From the moment Mutant Blast entered my psyche I couldn’t shake this nostalgic feeling I was having. Distributed by the legendary purveyors of bad taste, Troma Entertainment, it is undeniable that the golden age of this independent studio has left an impression on director Fernando Alle. Mutant Blast is a low-budget, gore-drenched, post-apocalyptic action/horror film that evokes the Class of Nuke ‘Em High-style of gross-out humour.
Of all the bad films I have had the guilty pleasure (and at times displeasure) to watch, none have be as sentimentally close to me as Steve Wang’s live action take on the Japanese Manga; Guyver. A sequel to 1991’s The Guyver (itself a mediocre Americanized take on the source material), Guyver: Dark Hero was everything its predecessor should have been. Granted many might think this is just Power Rangers with blood and gore, but for its minuscule budget it contains impressive practical effects and brilliantly choreographed wirework.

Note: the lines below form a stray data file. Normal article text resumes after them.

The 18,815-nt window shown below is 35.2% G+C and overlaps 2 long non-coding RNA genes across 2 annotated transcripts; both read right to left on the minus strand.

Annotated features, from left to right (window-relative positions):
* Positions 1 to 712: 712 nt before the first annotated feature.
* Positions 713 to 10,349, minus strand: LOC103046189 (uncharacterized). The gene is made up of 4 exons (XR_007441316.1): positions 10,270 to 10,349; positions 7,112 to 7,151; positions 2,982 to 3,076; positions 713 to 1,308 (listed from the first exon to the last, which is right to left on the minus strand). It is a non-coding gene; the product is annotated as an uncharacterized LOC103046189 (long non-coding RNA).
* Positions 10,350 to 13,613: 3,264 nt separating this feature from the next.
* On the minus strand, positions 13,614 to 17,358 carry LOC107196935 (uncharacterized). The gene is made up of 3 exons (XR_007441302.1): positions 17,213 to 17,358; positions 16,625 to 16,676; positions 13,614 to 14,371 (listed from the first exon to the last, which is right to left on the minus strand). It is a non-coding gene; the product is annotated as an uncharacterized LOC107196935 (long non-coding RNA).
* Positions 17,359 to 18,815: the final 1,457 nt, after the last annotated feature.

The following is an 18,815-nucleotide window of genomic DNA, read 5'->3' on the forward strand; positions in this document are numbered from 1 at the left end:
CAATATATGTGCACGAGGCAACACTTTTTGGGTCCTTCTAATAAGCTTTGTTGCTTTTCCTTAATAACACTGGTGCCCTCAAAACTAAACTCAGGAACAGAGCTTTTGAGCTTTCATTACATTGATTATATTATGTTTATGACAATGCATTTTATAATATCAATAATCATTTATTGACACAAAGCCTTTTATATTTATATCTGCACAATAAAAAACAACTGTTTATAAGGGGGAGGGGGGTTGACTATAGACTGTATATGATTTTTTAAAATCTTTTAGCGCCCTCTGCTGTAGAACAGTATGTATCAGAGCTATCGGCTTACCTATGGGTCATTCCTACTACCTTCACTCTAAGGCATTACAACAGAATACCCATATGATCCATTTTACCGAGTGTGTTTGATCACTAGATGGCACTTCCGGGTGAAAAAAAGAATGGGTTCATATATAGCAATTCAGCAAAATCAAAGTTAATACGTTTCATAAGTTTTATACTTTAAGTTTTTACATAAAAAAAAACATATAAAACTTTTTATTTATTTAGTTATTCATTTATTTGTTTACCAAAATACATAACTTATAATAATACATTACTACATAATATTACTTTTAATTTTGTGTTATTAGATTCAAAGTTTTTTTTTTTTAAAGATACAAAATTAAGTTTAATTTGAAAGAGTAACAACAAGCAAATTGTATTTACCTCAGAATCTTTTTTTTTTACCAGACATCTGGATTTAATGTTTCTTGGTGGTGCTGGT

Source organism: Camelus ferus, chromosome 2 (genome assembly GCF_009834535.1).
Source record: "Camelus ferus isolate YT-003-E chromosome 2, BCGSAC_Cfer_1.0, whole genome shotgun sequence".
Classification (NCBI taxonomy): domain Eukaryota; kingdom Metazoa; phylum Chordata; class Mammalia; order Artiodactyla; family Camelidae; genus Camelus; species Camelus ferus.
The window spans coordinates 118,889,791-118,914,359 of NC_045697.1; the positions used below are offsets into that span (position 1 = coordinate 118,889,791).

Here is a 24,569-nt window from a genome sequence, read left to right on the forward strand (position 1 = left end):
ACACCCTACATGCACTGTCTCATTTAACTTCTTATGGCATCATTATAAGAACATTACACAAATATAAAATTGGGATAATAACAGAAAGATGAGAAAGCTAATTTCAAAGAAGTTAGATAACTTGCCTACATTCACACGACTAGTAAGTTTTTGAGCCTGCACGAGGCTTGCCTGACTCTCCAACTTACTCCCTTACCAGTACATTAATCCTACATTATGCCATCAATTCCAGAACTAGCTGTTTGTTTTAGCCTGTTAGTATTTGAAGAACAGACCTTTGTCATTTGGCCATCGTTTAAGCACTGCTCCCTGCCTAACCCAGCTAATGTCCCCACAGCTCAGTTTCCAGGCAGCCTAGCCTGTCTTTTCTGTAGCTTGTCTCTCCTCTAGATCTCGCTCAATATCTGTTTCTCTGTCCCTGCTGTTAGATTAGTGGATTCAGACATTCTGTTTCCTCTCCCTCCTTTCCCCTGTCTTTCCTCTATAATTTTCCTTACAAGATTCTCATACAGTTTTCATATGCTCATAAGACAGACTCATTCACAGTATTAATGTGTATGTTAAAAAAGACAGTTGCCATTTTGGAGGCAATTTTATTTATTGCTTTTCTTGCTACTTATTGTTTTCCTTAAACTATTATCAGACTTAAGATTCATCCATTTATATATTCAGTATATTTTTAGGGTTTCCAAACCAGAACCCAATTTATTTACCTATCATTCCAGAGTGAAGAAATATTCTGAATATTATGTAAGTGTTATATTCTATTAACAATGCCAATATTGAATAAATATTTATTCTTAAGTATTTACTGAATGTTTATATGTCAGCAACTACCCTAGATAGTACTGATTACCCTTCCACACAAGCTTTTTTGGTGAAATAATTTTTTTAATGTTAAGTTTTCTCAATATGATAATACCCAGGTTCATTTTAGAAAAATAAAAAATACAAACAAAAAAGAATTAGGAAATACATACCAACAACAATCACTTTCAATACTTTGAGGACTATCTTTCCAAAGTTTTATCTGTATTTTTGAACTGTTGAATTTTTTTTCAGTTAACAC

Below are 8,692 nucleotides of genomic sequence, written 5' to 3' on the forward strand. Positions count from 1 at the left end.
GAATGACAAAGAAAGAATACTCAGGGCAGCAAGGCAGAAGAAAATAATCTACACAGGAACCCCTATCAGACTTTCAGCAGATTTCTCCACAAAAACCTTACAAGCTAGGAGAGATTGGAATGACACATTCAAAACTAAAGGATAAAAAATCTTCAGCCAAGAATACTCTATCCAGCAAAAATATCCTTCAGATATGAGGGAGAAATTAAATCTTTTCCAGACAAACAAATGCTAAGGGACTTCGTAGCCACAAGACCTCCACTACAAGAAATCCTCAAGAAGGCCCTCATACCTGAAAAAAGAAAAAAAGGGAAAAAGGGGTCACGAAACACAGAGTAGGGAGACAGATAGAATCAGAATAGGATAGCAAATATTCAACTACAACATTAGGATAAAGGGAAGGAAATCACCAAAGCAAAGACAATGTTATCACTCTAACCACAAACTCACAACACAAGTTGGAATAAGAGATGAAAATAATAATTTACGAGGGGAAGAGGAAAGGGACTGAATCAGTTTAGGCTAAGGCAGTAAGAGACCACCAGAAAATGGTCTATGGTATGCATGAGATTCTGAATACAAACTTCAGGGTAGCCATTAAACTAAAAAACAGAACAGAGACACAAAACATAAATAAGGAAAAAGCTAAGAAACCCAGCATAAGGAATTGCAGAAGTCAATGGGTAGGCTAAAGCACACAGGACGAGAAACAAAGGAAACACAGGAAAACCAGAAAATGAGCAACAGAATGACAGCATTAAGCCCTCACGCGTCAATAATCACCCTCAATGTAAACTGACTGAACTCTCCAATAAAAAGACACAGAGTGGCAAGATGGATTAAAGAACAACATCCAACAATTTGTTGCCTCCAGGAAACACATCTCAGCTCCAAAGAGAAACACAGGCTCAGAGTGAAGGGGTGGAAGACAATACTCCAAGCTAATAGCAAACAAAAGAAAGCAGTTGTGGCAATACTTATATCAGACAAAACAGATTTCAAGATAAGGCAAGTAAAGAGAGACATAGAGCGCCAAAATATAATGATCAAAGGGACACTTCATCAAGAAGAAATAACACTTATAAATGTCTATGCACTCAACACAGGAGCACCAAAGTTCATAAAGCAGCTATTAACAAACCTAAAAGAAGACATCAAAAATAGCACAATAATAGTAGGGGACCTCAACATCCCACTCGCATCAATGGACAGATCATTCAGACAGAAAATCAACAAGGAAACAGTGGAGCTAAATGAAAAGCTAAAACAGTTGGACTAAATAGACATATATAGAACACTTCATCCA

“The Zoanoids weren’t the failed experiment. The Guyvers were. The aliens created the Guyvers to fight their wars for them. The humans rebeled. Out of control. The Guyver is nothing more than a weapon…”
Let’s get right to it; is this movie the final installment of The Bronx Warriors trilogy that includes 1990: The Bronx Warriors and Escape from the Bronx, or not? The short answer in my opinion is no, it most definitely is not. It bears no resemblance, nor any connection to the previous films that I could detect; though it is supposedly set in New York, I don’t recall any reference to it in the dialogue.
“For an ENDGAME champion in the year 2025, there’s only one way to live. Dangerously.”
Anyone with even the slightest interest in home entertainment recognises the importance of VHS. The marketing and promotion from the independent distribution companies elevated the medium to such an extent that collectors today now happily pay significant amounts of money for a VHS tape; not for the movie itself, but for the incredible artwork/design featured on the cover.